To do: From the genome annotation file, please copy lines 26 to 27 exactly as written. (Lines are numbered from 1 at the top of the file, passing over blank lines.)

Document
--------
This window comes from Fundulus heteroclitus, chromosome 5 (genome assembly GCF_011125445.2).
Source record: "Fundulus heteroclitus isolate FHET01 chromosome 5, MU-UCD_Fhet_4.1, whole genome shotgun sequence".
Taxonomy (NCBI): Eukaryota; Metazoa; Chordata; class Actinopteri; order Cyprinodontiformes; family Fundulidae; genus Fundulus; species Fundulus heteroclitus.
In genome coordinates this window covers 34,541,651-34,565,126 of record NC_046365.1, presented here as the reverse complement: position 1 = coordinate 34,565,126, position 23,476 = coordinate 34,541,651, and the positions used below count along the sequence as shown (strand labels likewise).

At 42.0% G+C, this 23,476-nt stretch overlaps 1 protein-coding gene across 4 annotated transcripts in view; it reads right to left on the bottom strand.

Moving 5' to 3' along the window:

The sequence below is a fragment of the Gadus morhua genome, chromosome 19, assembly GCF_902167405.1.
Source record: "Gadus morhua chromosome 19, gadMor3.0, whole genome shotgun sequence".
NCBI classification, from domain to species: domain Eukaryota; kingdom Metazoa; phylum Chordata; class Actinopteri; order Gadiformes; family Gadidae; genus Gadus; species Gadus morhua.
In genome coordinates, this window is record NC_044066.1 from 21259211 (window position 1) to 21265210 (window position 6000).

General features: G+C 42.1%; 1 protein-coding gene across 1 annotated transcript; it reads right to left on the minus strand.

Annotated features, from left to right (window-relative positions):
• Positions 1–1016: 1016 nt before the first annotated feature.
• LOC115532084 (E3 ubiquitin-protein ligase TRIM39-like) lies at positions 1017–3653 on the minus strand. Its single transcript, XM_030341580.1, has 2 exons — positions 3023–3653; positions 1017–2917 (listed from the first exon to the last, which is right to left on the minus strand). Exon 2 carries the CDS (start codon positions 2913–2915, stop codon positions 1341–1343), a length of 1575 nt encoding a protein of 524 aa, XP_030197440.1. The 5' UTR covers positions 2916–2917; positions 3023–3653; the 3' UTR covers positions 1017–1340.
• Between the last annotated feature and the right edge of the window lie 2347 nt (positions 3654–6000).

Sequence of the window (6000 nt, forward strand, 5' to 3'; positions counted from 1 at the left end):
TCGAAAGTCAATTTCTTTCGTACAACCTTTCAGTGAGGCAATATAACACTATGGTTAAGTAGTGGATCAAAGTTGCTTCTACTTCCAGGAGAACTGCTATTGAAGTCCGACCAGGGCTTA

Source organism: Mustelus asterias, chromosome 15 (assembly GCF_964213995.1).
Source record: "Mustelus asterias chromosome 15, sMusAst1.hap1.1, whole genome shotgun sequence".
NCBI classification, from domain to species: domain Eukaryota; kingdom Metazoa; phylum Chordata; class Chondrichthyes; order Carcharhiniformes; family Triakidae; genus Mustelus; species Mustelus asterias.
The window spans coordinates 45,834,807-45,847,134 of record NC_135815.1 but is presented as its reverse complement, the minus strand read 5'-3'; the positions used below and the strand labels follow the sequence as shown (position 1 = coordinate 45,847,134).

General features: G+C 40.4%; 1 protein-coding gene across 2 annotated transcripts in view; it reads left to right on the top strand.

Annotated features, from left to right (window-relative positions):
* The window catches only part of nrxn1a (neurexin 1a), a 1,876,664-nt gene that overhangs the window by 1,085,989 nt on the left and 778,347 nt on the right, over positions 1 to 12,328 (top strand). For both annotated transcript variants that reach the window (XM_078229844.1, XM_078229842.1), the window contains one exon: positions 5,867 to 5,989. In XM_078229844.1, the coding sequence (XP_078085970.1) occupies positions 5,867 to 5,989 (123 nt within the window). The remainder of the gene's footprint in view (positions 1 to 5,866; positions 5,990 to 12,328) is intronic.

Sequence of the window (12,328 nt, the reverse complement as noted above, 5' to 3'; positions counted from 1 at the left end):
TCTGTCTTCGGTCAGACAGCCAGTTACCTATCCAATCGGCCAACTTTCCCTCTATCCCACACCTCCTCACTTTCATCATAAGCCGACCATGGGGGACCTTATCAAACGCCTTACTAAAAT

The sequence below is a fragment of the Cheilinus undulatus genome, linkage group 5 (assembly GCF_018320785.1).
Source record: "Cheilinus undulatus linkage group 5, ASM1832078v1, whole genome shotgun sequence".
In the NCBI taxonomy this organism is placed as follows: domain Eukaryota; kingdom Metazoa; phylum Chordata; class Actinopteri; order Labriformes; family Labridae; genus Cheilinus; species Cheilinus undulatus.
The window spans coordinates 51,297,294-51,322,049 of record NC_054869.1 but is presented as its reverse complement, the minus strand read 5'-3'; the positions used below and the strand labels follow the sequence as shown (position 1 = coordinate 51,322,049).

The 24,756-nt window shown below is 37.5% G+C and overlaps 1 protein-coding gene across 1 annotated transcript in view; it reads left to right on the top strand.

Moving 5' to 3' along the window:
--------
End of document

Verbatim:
TCTGTCTTCGGTCAGACAGCCAGTTACCTATCCAATCGGCCAACTTTCCCTCTATCCCACACCTCCTCACTTTCATCATAAGCCGACCATGGGGGACCTTATCAAACGCCTTACTAAAAT

The sequence below is a fragment of the Cheilinus undulatus genome, linkage group 5 (assembly GCF_018320785.1).